Even Juan Williams said that Gingrich won the debate, and most South Carolinians agreed.  And it isn't that the other candidates did anything wrong, but Gingrich spoke the words and had the attitude that American conservatives so desperately want to hear.

Gingrich's South Carolina victory has put him back in the race, much like the crew of the Apollo 13 spacecraft carefully made their way back to Earth after gravity pulled them back following some near-catastrophic explosions.

The Gingrich candidacy truly is the Apollo 13 Candidacy.  It remains to be seen whether Gingrich's candidacy will skip off the Earth's atmosphere and fly back into space or his candidacy will make a successful re-entry into Earth's atmosphere and have a safe landing.  But as the Tom Hanks character said at this stage of the Apollo 13 movie, "we have good gimbles" -- whatever gimbles are.  Get some popcorn, folks: the rest of this nomination contest might be interesting, and, for a change, someone might show up to defend America.

Between his angry Iowa concession speech and his anti-capitalist talk in the days before the New Hampshire primary, Newt Gingrich cemented several major problems with his campaign: an out-of-control temper, an unreliable ideological rudder, and plentiful baggage.  These are problems that people who have been paying attention, including me, have pointed out.  Newt's candidacy was like the Apollo 13 capsule and command module that had just experienced several explosions and was shooting into space without much power, and losing oxygen.  Somehow, gravity from the Moon and the Earth combined to pull the Gingrich candidacy back and resulted in a victory in Saturday's South Carolina primary.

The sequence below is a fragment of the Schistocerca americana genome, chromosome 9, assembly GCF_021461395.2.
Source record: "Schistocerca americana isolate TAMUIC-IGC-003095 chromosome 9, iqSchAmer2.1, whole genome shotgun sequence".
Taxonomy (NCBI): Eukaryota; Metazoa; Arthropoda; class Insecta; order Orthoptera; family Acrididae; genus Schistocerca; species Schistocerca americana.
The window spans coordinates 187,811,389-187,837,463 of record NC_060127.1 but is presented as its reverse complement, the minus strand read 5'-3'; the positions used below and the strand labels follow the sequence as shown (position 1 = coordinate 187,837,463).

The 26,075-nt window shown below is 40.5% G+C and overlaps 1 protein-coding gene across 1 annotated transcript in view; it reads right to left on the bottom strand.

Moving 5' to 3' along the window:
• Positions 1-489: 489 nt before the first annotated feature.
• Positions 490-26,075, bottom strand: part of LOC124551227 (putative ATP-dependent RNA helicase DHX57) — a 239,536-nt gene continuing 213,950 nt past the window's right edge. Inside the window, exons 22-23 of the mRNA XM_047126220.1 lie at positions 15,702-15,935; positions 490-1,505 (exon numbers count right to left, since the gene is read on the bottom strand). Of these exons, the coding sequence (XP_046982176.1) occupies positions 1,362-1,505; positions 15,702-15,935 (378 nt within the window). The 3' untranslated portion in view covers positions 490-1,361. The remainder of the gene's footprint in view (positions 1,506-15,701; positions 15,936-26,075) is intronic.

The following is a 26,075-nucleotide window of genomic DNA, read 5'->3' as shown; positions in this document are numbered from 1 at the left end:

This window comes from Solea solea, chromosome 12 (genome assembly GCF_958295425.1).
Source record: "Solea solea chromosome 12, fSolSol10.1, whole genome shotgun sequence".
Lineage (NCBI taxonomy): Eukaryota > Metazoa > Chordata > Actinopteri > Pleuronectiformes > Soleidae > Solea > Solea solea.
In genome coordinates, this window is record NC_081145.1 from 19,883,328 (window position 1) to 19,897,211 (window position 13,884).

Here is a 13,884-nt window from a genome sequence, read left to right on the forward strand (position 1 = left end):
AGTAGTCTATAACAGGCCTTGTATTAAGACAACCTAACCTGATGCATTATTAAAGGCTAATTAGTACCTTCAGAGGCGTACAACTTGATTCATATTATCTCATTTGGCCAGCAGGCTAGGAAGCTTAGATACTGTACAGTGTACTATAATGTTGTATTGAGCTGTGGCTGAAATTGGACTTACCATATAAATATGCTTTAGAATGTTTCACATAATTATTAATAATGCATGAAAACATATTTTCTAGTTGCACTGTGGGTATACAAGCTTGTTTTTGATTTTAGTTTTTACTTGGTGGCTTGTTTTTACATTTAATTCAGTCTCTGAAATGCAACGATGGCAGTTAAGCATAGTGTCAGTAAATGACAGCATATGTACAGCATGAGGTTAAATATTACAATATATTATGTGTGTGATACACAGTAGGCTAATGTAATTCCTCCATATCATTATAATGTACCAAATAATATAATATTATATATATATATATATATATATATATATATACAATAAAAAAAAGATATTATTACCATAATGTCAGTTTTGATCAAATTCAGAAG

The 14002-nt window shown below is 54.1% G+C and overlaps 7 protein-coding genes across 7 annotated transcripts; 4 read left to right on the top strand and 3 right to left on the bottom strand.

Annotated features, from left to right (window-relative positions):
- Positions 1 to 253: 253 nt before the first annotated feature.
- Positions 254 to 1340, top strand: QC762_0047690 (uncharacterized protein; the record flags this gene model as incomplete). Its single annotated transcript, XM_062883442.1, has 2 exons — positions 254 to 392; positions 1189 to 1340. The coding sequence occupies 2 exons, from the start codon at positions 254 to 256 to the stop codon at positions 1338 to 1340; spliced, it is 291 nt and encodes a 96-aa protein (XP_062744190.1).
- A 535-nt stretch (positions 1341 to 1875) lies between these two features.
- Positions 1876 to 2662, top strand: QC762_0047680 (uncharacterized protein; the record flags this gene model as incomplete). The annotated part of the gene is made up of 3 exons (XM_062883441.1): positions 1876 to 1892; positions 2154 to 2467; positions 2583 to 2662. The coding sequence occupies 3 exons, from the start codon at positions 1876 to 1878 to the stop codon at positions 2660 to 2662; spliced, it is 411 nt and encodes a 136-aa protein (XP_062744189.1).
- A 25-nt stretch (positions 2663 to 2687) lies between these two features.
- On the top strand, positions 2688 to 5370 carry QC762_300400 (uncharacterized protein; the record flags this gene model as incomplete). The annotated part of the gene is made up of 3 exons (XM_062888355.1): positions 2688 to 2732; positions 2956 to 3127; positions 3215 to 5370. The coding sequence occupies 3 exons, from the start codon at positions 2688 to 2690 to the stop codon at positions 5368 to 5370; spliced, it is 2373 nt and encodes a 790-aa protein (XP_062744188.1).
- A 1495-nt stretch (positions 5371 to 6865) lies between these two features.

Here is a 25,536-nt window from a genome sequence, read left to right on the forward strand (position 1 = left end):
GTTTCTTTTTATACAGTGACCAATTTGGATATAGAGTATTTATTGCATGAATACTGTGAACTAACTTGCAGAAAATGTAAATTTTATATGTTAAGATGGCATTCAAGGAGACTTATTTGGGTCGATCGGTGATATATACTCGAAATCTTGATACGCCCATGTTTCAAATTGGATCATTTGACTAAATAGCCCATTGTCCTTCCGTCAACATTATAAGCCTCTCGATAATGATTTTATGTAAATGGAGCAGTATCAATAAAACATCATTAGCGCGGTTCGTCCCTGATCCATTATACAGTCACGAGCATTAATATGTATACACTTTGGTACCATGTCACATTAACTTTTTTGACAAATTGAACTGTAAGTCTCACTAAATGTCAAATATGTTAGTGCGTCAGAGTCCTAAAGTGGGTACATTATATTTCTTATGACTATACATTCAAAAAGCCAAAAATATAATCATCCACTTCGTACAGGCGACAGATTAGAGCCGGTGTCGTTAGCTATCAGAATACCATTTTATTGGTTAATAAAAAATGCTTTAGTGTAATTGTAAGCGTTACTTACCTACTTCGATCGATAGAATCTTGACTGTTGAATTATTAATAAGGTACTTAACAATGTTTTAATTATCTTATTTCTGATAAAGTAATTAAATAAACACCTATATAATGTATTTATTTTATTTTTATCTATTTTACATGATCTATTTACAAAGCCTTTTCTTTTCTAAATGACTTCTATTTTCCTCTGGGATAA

Fox News Analyst Juan Williams had a lot to do with Gingrich's return.  One doesn't normally see a standing ovation at a presidential debate, and in fact the only time I have ever been tempted to stand up and cheer at a debate was when someone announced that the debate was over.  But in last Monday's debate, Juan Williams asked the questions that provided Speaker Gingrich with the slow pitch, right above the plate.  With his answers, Gingrich hit the ball right over center field stands and got a standing ovation.